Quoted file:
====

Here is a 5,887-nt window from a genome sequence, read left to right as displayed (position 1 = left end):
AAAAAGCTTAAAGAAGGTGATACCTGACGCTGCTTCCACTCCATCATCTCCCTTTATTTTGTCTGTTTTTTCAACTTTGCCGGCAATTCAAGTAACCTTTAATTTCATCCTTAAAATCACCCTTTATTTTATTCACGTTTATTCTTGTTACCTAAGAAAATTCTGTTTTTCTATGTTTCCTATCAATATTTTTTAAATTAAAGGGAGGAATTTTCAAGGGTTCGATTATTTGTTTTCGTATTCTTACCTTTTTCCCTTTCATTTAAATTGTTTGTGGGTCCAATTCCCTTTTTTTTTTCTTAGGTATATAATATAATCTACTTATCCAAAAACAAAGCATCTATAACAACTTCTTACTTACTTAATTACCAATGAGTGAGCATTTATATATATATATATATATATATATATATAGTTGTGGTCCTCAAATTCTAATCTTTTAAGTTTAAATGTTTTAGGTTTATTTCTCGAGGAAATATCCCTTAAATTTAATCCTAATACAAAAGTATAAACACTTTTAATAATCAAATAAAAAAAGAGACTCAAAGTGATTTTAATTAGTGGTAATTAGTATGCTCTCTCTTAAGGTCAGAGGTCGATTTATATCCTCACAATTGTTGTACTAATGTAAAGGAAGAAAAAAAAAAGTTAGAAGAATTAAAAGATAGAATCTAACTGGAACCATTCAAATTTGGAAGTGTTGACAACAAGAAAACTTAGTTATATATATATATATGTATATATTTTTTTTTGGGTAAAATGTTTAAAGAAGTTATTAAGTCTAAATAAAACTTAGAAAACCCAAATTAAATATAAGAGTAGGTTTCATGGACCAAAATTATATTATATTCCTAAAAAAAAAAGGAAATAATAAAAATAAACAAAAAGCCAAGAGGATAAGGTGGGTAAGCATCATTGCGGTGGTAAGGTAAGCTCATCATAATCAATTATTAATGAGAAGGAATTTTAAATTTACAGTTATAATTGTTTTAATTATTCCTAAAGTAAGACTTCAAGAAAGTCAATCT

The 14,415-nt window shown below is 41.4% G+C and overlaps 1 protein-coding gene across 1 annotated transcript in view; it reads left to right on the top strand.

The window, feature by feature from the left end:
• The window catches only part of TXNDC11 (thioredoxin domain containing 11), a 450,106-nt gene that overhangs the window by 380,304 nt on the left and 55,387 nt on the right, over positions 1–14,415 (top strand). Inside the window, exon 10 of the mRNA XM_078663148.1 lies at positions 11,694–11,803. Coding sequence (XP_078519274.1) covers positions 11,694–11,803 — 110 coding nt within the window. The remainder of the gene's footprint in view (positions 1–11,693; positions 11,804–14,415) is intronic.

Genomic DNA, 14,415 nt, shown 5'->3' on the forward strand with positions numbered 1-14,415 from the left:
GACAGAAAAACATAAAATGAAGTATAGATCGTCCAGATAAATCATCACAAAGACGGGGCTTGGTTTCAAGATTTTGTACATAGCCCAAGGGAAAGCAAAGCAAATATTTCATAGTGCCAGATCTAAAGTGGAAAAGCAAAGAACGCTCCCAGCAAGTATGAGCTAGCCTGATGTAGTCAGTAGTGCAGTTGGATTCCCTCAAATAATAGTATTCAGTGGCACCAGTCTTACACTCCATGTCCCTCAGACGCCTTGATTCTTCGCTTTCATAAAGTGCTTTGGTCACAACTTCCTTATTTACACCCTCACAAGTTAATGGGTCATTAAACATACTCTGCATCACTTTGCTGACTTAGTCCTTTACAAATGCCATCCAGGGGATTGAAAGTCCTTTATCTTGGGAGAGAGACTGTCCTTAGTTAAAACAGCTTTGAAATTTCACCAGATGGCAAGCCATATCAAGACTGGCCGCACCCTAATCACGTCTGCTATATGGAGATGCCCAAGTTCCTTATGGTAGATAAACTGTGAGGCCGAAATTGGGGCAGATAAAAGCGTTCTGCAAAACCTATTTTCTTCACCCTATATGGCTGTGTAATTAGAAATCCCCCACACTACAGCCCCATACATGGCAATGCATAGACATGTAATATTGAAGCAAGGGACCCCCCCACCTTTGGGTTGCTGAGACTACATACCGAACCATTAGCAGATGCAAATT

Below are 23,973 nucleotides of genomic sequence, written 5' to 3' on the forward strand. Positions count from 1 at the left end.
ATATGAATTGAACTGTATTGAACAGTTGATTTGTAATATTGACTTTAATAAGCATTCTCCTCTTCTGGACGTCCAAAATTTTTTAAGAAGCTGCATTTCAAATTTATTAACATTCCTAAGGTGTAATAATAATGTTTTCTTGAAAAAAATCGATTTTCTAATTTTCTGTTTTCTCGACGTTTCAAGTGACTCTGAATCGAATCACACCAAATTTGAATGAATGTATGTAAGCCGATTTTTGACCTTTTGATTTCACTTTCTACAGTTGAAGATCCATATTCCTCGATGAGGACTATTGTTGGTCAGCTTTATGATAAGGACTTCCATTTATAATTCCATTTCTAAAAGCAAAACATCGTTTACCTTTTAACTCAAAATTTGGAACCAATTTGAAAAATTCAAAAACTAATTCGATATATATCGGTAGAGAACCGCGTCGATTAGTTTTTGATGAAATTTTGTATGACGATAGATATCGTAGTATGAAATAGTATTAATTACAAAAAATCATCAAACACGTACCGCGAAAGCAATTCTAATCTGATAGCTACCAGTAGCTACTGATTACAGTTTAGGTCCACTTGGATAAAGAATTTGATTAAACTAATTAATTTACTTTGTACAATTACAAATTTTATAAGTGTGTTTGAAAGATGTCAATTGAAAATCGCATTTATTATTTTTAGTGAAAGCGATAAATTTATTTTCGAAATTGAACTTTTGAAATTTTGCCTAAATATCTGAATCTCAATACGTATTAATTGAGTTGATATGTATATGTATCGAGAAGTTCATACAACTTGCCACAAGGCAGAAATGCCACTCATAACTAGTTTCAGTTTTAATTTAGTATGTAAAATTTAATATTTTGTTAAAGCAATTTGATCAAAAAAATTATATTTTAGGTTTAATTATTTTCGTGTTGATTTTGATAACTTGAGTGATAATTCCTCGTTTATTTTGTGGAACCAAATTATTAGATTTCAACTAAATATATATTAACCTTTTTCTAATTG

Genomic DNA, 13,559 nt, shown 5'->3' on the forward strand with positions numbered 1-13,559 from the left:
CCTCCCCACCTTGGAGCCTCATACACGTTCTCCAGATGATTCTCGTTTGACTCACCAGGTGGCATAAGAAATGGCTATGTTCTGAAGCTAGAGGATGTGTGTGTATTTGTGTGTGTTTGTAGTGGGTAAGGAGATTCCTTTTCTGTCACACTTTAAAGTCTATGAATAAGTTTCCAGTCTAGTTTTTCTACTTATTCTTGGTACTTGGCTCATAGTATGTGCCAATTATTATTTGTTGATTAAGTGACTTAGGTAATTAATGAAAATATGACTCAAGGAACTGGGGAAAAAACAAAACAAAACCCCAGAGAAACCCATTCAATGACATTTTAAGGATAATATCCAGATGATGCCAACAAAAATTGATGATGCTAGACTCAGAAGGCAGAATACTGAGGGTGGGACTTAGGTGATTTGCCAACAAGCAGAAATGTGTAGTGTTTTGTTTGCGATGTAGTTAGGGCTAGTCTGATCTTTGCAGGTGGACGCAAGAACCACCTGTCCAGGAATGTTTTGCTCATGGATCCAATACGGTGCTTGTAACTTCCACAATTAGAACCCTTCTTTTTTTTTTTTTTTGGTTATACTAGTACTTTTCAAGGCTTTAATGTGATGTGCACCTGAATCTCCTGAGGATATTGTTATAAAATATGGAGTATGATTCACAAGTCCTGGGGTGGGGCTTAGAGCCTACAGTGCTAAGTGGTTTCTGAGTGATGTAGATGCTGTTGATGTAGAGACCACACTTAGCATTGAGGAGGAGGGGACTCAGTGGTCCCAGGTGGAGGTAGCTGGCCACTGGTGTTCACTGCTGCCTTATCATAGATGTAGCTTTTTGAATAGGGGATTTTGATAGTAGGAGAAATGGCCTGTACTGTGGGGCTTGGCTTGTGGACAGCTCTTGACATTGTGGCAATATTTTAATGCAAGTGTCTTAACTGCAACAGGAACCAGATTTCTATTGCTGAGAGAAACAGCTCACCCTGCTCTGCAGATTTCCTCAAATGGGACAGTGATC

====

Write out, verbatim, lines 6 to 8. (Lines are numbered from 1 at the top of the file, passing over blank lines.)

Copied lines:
Genomic DNA, 14,415 nt, shown 5'->3' on the forward strand with positions numbered 1-14,415 from the left:
GACAGAAAAACATAAAATGAAGTATAGATCGTCCAGATAAATCATCACAAAGACGGGGCTTGGTTTCAAGATTTTGTACATAGCCCAAGGGAAAGCAAAGCAAATATTTCATAGTGCCAGATCTAAAGTGGAAAAGCAAAGAACGCTCCCAGCAAGTATGAGCTAGCCTGATGTAGTCAGTAGTGCAGTTGGATTCCCTCAAATAATAGTATTCAGTGGCACCAGTCTTACACTCCATGTCCCTCAGACGCCTTGATTCTTCGCTTTCATAAAGTGCTTTGGTCACAACTTCCTTATTTACACCCTCACAAGTTAATGGGTCATTAAACATACTCTGCATCACTTTGCTGACTTAGTCCTTTACAAATGCCATCCAGGGGATTGAAAGTCCTTTATCTTGGGAGAGAGACTGTCCTTAGTTAAAACAGCTTTGAAATTTCACCAGATGGCAAGCCATATCAAGACTGGCCGCACCCTAATCACGTCTGCTATATGGAGATGCCCAAGTTCCTTATGGTAGATAAACTGTGAGGCCGAAATTGGGGCAGATAAAAGCGTTCTGCAAAACCTATTTTCTTCACCCTATATGGCTGTGTAATTAGAAATCCCCCACACTACAGCCCCATACATGGCAATGCATAGACATGTAATATTGAAGCAAGGGACCCCCCCACCTTTGGGTTGCTGAGACTACATACCGAACCATTAGCAGATGCAAATT

Below are 23,973 nucleotides of genomic sequence, written 5' to 3' on the forward strand. Positions count from 1 at the left end.